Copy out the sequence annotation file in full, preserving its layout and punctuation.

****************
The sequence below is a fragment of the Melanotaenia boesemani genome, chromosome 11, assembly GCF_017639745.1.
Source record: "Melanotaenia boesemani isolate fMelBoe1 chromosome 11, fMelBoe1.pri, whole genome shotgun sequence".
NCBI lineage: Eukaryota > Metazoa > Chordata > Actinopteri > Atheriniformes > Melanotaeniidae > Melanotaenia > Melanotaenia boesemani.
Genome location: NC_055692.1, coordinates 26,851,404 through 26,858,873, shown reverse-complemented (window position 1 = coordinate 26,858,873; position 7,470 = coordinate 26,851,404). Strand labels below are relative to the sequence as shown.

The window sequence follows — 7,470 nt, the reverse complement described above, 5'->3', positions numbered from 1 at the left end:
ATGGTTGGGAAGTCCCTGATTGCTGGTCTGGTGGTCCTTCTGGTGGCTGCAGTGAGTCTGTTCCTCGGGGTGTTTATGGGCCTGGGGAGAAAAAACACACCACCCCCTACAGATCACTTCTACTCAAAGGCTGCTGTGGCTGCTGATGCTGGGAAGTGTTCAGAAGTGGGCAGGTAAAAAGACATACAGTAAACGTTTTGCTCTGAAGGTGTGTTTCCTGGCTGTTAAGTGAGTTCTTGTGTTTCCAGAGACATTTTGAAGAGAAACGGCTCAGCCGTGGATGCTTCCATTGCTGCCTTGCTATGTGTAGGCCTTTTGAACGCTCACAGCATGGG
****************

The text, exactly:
The sequence below is a fragment of the Melanotaenia boesemani genome, chromosome 11, assembly GCF_017639745.1.
Source record: "Melanotaenia boesemani isolate fMelBoe1 chromosome 11, fMelBoe1.pri, whole genome shotgun sequence".
NCBI lineage: Eukaryota > Metazoa > Chordata > Actinopteri > Atheriniformes > Melanotaeniidae > Melanotaenia > Melanotaenia boesemani.
Genome location: NC_055692.1, coordinates 26,851,404 through 26,858,873, shown reverse-complemented (window position 1 = coordinate 26,858,873; position 7,470 = coordinate 26,851,404). Strand labels below are relative to the sequence as shown.

The window sequence follows — 7,470 nt, the reverse complement described above, 5'->3', positions numbered from 1 at the left end:
ATGGTTGGGAAGTCCCTGATTGCTGGTCTGGTGGTCCTTCTGGTGGCTGCAGTGAGTCTGTTCCTCGGGGTGTTTATGGGCCTGGGGAGAAAAAACACACCACCCCCTACAGATCACTTCTACTCAAAGGCTGCTGTGGCTGCTGATGCTGGGAAGTGTTCAGAAGTGGGCAGGTAAAAAGACATACAGTAAACGTTTTGCTCTGAAGGTGTGTTTCCTGGCTGTTAAGTGAGTTCTTGTGTTTCCAGAGACATTTTGAAGAGAAACGGCTCAGCCGTGGATGCTTCCATTGCTGCCTTGCTATGTGTAGGCCTTTTGAACGCTCACAGCATGGG